I finally decided to take a closer look at it tody – the answer is that (in 10.2.0.3, at least, which is the instance I had at hand) the commit cleanout takes place before the call to lgwr.

    Method:
    Session 1: update a single row in a table 1,000 times (to get past any special cases with private redo)
    Session 2: flush buffer_cache, dump the block
    Session 3: suspend the log writer (oradebug suspend {pid})
    Session 1: commit — which hangs because the log writer isn’t going to notice the post
    Session 2: dump the block — you may have to wait a while, or read a raw dump, but you’ll see the commit cleanout has happened
    Session 3: resume the log writer (oradebug resume {pid})

    Don’t try this on anything other than a private database – users tend to get cross when the database stops.

    Comment by Jonathan Lewis — December 31, 2012 @ 1:52 pm GMT Dec 31,2012 | Reply

  22. [...] on that object are dirty again. This is due to the commit-cleanout [link to Jonathan Lewis blog http://jonathanlewis.wordpress.com/2009/06/16/clean-it-up/%5D occurring on 10% worth of buffers. Because my transaction lasts so long, Oracle attempts to [...]

    Pingback by 11.2.0.3 Strange statistic, large transactions, dirty buffers and “direct path read” « Nigel Noble's Oracle Blog — January 10, 2013 @ 5:27 pm GMT Jan 10,2013 | Reply

  23. “The delayed block cleanout operation changes the block so it generates redo – which is why you may see redo being generated on a select statement, especially after a very big update”
    If the block cleanout only changes the transactional stuff rather than the data, then why is redo generated? Is there some recursive SQL being run?

    Comment by Neil — February 20, 2013 @ 11:28 am GMT Feb 20,2013 | Reply

    • From page 49 of Oracle Core, I have learned that it’s not just a change to the data in a block that needs to be logged, rather ANY change to a block must be logged.

      Comment by Neil — March 1, 2013 @ 12:15 pm GMT Mar 1,2013 | Reply

      • Neil,

        Sorry, I managed to miss your comment the first time around.
        Glad you found the answer in Oracle Core. Yes, every change to the data files ends up in the redo log files – although some of the “internal” changes are not protected by undo.

        Comment by Jonathan Lewis — March 1, 2013 @ 7:42 pm GMT Mar 1,2013 | Reply

  24. Hi Jonathan, Firstly thanks for a good article as you do always. I need a clarity from you on the behavior of Oracle. The scenario is, you have a block that was dirty and moved to data file (i.e due to a checkpoint) before a COMMIT is issued. Per your article, when the user issues COMMIT for the changes made on the before said dirty block, Oracle would update only the Undo segment and consider this has been done. So we now have un-committed block that was moved to data file and Undo segment’s transaction list updated with the COMMIT event. As this is a committed transaction, the entry in Undo segment is already expired and shall be re-used by another transaction. Consider the Undo segment associated with this transaction has been reused by another session. Now we have lost the undo segment information and the data block in the data file still has the before commit image (i.e ITL is still not updated). Now if a user is trying to access a record from this block, how would Oracle cleanout the data block, as the undo segment is already lost and Oracle couldn’t confirm if the block data is committed or not.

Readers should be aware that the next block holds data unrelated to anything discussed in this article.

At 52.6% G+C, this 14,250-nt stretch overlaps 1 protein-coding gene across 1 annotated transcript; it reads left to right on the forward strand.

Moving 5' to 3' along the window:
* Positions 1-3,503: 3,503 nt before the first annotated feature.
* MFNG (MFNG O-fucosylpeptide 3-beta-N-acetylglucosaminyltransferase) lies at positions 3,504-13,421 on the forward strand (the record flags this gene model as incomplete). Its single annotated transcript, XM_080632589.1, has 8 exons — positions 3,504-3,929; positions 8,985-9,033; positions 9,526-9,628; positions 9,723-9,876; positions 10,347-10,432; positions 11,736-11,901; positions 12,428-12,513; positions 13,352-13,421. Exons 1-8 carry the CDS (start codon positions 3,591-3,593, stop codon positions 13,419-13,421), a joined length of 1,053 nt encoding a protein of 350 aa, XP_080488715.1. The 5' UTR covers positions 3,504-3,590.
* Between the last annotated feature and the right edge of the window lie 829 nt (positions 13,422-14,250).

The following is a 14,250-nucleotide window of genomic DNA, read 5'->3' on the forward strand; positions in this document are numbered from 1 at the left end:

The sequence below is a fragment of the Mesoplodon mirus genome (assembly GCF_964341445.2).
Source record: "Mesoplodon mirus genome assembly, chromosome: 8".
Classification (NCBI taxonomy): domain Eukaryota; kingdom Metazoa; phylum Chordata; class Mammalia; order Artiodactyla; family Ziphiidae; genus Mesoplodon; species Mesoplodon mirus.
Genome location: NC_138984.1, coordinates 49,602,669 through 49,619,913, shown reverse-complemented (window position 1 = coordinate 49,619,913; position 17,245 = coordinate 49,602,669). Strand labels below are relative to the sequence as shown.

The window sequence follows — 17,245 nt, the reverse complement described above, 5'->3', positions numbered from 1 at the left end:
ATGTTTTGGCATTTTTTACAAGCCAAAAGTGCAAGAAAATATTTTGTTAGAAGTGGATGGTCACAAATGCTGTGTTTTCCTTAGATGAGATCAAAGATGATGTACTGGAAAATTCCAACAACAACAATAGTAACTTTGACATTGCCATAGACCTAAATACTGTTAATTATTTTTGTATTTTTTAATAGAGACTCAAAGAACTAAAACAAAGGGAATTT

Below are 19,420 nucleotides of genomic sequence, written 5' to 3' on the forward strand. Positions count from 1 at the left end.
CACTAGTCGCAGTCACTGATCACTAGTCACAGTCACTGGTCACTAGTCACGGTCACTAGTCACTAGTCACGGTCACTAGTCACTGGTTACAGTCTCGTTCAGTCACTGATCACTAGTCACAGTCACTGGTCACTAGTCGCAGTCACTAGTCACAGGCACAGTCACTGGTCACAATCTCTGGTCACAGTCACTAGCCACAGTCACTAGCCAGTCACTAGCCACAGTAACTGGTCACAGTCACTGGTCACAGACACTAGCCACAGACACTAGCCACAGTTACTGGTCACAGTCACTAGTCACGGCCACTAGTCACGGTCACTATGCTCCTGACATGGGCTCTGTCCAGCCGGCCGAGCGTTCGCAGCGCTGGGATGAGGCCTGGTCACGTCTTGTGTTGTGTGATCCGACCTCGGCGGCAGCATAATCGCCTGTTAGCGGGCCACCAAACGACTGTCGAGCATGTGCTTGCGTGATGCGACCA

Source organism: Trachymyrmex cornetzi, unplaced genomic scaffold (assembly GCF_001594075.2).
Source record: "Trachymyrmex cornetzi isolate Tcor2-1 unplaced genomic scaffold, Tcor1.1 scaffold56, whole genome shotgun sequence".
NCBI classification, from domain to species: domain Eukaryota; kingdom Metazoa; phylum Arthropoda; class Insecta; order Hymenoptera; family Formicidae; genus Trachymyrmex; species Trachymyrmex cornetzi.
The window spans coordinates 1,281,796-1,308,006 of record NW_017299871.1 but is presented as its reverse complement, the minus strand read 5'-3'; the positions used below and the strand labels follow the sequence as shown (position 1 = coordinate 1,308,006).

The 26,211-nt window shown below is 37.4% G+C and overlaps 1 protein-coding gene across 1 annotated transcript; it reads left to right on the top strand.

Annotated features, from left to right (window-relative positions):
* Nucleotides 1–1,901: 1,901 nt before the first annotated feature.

Comment by Vivek Nagarajan — February 2, 2014 @ 7:47 pm GMT Feb 2,2014 | Reply

  25. Hello Sir,

    Optionally, your session may also revisit a few of the blocks it has modified (nominally up to 10% of the buffer cache) and mark the associated ITL (interested transaction list) entry in those blocks with the “commit SCN”.

    Could you please throw some light into above quote? Why the session may also revisit a few of the blocks? Shouldn’t it visits all the blocks. I mean why “a few”?
    Also what do you mean by the “nominally up to 10% of the buffer cache”?

    Thanks for your help. You are the best!

    Regards
    Charlie

    Comment by Charlie — April 3, 2014 @ 6:13 am GMT Apr 3,2014 | Reply

    • If you want more discussion on this point it’s in Oracle Core.

      The “few” is simply to minimise the amount of time it takes for a commit to complete – historically Oracle didn’t revisit ANY of the changed blocks, but this had an undesirable side-effect in RAC (or OPS – Oracle Parallel Server – as it then was).

      It’s “nominally” 10% because Oracle may stop before getting to the 10% limit. The session won’t re-read blocks to clean them if they’ve been flushed out of memory, and if it fails on too many blocks (for any reason, but flushed from memory is a good one) it will simply stop trying to clean blocks.

      Comment by Jonathan Lewis — April 3, 2014 @ 6:15 pm GMT Apr 3,2014 | Reply

  26. Reblogged this on Weishan's Oracle Blog and commented:
    An extremely good read for understanding how Oracle deals with clean/dirty buffer using UNDO tablespace. It’s pretty confusing though!

    Comment by Wei Shan — October 20, 2014 @ 6:34 pm GMT Oct 20,2014 | Reply

  27. Thanks for sharing your thoughts about pic. Regards

    Comment by reklama — October 22, 2014 @ 4:55 am GMT Oct 22,2014 | Reply